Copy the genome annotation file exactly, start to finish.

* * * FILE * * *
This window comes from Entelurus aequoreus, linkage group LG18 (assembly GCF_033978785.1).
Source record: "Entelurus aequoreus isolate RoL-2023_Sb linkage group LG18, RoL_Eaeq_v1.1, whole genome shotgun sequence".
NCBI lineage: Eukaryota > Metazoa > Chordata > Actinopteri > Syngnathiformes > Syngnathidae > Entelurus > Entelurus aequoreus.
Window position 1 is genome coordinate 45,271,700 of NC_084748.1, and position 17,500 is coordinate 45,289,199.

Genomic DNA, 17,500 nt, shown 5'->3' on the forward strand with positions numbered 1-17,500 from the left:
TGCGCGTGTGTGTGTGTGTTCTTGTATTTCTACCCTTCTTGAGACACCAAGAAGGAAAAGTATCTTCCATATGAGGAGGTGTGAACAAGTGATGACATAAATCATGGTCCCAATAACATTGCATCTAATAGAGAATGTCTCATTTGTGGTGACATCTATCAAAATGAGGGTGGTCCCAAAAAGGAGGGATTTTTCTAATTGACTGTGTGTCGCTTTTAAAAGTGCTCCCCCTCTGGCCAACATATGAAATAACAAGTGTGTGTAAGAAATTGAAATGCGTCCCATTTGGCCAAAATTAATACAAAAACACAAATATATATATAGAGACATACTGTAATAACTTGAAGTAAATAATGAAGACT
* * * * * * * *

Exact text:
This window comes from Entelurus aequoreus, linkage group LG18 (assembly GCF_033978785.1).
Source record: "Entelurus aequoreus isolate RoL-2023_Sb linkage group LG18, RoL_Eaeq_v1.1, whole genome shotgun sequence".
NCBI lineage: Eukaryota > Metazoa > Chordata > Actinopteri > Syngnathiformes > Syngnathidae > Entelurus > Entelurus aequoreus.
Window position 1 is genome coordinate 45,271,700 of NC_084748.1, and position 17,500 is coordinate 45,289,199.

Genomic DNA, 17,500 nt, shown 5'->3' on the forward strand with positions numbered 1-17,500 from the left:
TGCGCGTGTGTGTGTGTGTTCTTGTATTTCTACCCTTCTTGAGACACCAAGAAGGAAAAGTATCTTCCATATGAGGAGGTGTGAACAAGTGATGACATAAATCATGGTCCCAATAACATTGCATCTAATAGAGAATGTCTCATTTGTGGTGACATCTATCAAAATGAGGGTGGTCCCAAAAAGGAGGGATTTTTCTAATTGACTGTGTGTCGCTTTTAAAAGTGCTCCCCCTCTGGCCAACATATGAAATAACAAGTGTGTGTAAGAAATTGAAATGCGTCCCATTTGGCCAAAATTAATACAAAAACACAAATATATATATAGAGACATACTGTAATAACTTGAAGTAAATAATGAAGACT